What is the future for Peg Dogs in fieldsports

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The Field wrote an article recently stating that Peg dogs are in decline and now tolerated at best. The argument is that shoots have decided to stop guns bringing their own dogs, ideally leaving the picking up duties to the Beating team exclusively. While it’s absolutely fair to assess that there are fewer Peg dogs than there were 10 years ago, I don’t think this is because of shoots dissuading the guns. You have to factor in people’s confidence in handling dogs and whether the average Gun has a working dog anymore. As shooting opens itself up to an increasingly diverse audience, not everyone will want to take on a dog as well.

Peg dogs marking birds
Photo from John Alexander Photography

History

The Peg dog has been a mainstay of fieldsports for a very long time. The image of one man on his dog encompasses this as they head into nature to bring food back for the table. The bond between humans and dogs is thousands of years old, from protecting livestock to a natural security alarm. It then offers little surprise that formal Hunting and Shooting adapted the purpose of a dog. The Setter has been used as a bird dog in the UK since the 1500‘s, used to cover thick undergrowth and flush out birds. In the time since we have seen breeds like the Labrador and the Spaniel come to the fore as driven shooting became more prevalent. The Labrador for its ability in the water and its size and the spaniel for its drive to squirrel through thick hedges and undergrowth.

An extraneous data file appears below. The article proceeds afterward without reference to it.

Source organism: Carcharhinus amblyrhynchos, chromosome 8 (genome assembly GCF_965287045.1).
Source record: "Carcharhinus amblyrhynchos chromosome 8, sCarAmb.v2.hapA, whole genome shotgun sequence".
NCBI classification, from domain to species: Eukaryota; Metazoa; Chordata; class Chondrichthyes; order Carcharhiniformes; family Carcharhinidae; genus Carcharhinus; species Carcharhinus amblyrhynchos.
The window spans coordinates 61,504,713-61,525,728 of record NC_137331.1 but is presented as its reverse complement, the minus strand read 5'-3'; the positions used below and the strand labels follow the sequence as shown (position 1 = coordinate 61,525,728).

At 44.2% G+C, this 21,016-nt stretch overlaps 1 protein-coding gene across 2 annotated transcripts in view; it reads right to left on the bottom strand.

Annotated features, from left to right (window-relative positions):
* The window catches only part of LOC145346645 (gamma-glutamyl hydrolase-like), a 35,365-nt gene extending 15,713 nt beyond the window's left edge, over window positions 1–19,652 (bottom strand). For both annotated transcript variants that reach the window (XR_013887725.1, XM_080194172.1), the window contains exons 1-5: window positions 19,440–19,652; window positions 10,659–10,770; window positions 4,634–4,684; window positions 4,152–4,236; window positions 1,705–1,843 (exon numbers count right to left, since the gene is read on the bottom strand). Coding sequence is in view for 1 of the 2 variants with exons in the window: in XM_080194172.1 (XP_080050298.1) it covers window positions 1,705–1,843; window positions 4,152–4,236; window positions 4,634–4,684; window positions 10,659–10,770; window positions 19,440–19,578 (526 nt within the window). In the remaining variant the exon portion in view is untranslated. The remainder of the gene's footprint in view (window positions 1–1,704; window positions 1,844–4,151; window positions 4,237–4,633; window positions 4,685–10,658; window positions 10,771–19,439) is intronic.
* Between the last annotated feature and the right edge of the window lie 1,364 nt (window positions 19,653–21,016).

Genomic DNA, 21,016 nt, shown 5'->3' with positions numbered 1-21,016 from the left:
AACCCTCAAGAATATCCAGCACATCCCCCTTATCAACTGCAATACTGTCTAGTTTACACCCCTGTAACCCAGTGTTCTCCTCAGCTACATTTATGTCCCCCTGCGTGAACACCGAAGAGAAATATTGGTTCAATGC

As we moved towards the modern idea of Driven shooting, we see this image of a Peg dog. Never used to beat or walk up birds, its role is to wait on peg to retrieve shot birds. However, when this began a shot might attend well over 40 shoots a season and the dogs often purchased pre trained. This meant the dog understood its role from day one and practiced this for a large portion of the winter months. Now in the 21st century, we have a diverse range of shots, and its the handful of days a year dogs that potentially cause the issues.

Walked up days

The walked up day was the bread and butter of the working dog. Out all day flushing out game and then retrieving the bird to their handler. These dogs had to be hardy and versatile and ready for everything. To go walked up shooting without a dog would be like clay shooting blindfolded. A good gundog on a walked up day can create the perfect experience, watching a setter nose down and stop on point create an unmatched sense of occasion. As we moved into the era of driven days, the role of a dog became increasingly specialist. It’s at this point we see Urban shots joining the shooting line and the thought of rambling over fells to take a handful of birds didn’t appeal quite like driven days. As shooting became increasingly formal the expectations of the dogs did too.

Edward Dashwood with his spaniel peg dogs

Driven Days have changed the perspective of the peg dog